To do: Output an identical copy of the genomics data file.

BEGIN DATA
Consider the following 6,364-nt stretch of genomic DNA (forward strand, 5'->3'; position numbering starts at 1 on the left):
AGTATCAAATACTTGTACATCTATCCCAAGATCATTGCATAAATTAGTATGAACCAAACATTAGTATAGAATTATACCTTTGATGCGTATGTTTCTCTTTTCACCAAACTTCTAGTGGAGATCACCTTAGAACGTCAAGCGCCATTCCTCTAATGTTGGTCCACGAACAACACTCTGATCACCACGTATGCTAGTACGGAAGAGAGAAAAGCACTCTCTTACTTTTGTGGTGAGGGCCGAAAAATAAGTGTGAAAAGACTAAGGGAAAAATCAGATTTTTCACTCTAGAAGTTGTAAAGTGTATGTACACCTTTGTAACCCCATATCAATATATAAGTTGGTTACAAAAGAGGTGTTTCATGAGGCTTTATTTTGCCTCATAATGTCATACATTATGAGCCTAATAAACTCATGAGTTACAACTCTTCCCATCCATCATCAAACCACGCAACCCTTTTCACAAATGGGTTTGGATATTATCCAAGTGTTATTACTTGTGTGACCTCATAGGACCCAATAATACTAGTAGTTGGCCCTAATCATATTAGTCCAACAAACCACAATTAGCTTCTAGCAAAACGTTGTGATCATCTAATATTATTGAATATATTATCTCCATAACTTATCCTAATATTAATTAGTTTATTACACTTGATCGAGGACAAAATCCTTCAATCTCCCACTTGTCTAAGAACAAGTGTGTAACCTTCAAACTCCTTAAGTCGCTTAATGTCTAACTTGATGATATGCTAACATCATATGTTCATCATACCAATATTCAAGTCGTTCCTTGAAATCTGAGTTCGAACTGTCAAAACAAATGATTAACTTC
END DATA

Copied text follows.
Consider the following 6,364-nt stretch of genomic DNA (forward strand, 5'->3'; position numbering starts at 1 on the left):
AGTATCAAATACTTGTACATCTATCCCAAGATCATTGCATAAATTAGTATGAACCAAACATTAGTATAGAATTATACCTTTGATGCGTATGTTTCTCTTTTCACCAAACTTCTAGTGGAGATCACCTTAGAACGTCAAGCGCCATTCCTCTAATGTTGGTCCACGAACAACACTCTGATCACCACGTATGCTAGTACGGAAGAGAGAAAAGCACTCTCTTACTTTTGTGGTGAGGGCCGAAAAATAAGTGTGAAAAGACTAAGGGAAAAATCAGATTTTTCACTCTAGAAGTTGTAAAGTGTATGTACACCTTTGTAACCCCATATCAATATATAAGTTGGTTACAAAAGAGGTGTTTCATGAGGCTTTATTTTGCCTCATAATGTCATACATTATGAGCCTAATAAACTCATGAGTTACAACTCTTCCCATCCATCATCAAACCACGCAACCCTTTTCACAAATGGGTTTGGATATTATCCAAGTGTTATTACTTGTGTGACCTCATAGGACCCAATAATACTAGTAGTTGGCCCTAATCATATTAGTCCAACAAACCACAATTAGCTTCTAGCAAAACGTTGTGATCATCTAATATTATTGAATATATTATCTCCATAACTTATCCTAATATTAATTAGTTTATTACACTTGATCGAGGACAAAATCCTTCAATCTCCCACTTGTCTAAGAACAAGTGTGTAACCTTCAAACTCCTTAAGTCGCTTAATGTCTAACTTGATGATATGCTAACATCATATGTTCATCATACCAATATTCAAGTCGTTCCTTGAAATCTGAGTTCGAACTGTCAAAACAAATGATTAACTTC